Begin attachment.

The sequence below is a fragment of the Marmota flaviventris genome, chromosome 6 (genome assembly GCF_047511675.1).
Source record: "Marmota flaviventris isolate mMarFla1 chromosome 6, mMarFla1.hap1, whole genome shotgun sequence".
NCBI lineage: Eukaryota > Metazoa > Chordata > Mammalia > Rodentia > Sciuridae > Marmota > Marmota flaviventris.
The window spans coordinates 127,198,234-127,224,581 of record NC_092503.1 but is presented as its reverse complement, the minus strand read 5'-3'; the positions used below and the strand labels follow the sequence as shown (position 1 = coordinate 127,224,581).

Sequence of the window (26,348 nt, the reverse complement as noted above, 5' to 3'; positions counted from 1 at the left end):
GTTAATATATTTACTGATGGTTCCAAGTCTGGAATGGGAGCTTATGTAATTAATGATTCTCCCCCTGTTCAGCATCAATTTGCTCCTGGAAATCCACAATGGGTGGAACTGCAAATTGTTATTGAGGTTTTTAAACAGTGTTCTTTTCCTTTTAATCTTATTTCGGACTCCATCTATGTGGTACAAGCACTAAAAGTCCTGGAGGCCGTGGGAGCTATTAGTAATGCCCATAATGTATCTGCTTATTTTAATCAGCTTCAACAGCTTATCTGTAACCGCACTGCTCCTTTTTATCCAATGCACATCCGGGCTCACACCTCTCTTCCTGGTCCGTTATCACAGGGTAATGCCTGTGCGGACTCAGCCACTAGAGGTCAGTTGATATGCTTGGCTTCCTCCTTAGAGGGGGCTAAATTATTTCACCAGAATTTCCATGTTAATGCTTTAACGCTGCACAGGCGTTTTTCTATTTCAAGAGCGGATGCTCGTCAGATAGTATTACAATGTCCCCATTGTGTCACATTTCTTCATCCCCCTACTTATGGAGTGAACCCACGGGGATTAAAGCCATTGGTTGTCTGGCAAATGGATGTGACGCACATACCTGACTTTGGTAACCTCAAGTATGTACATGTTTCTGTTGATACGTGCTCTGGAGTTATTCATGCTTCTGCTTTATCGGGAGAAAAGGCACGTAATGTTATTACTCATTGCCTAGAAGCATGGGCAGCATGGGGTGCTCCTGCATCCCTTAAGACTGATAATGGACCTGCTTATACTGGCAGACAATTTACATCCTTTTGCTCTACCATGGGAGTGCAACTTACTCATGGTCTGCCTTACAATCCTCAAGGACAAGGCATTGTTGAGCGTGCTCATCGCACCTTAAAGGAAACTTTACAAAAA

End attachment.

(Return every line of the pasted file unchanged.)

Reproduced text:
The sequence below is a fragment of the Marmota flaviventris genome, chromosome 6 (genome assembly GCF_047511675.1).
Source record: "Marmota flaviventris isolate mMarFla1 chromosome 6, mMarFla1.hap1, whole genome shotgun sequence".
NCBI lineage: Eukaryota > Metazoa > Chordata > Mammalia > Rodentia > Sciuridae > Marmota > Marmota flaviventris.
The window spans coordinates 127,198,234-127,224,581 of record NC_092503.1 but is presented as its reverse complement, the minus strand read 5'-3'; the positions used below and the strand labels follow the sequence as shown (position 1 = coordinate 127,224,581).

Sequence of the window (26,348 nt, the reverse complement as noted above, 5' to 3'; positions counted from 1 at the left end):
GTTAATATATTTACTGATGGTTCCAAGTCTGGAATGGGAGCTTATGTAATTAATGATTCTCCCCCTGTTCAGCATCAATTTGCTCCTGGAAATCCACAATGGGTGGAACTGCAAATTGTTATTGAGGTTTTTAAACAGTGTTCTTTTCCTTTTAATCTTATTTCGGACTCCATCTATGTGGTACAAGCACTAAAAGTCCTGGAGGCCGTGGGAGCTATTAGTAATGCCCATAATGTATCTGCTTATTTTAATCAGCTTCAACAGCTTATCTGTAACCGCACTGCTCCTTTTTATCCAATGCACATCCGGGCTCACACCTCTCTTCCTGGTCCGTTATCACAGGGTAATGCCTGTGCGGACTCAGCCACTAGAGGTCAGTTGATATGCTTGGCTTCCTCCTTAGAGGGGGCTAAATTATTTCACCAGAATTTCCATGTTAATGCTTTAACGCTGCACAGGCGTTTTTCTATTTCAAGAGCGGATGCTCGTCAGATAGTATTACAATGTCCCCATTGTGTCACATTTCTTCATCCCCCTACTTATGGAGTGAACCCACGGGGATTAAAGCCATTGGTTGTCTGGCAAATGGATGTGACGCACATACCTGACTTTGGTAACCTCAAGTATGTACATGTTTCTGTTGATACGTGCTCTGGAGTTATTCATGCTTCTGCTTTATCGGGAGAAAAGGCACGTAATGTTATTACTCATTGCCTAGAAGCATGGGCAGCATGGGGTGCTCCTGCATCCCTTAAGACTGATAATGGACCTGCTTATACTGGCAGACAATTTACATCCTTTTGCTCTACCATGGGAGTGCAACTTACTCATGGTCTGCCTTACAATCCTCAAGGACAAGGCATTGTTGAGCGTGCTCATCGCACCTTAAAGGAAACTTTACAAAAA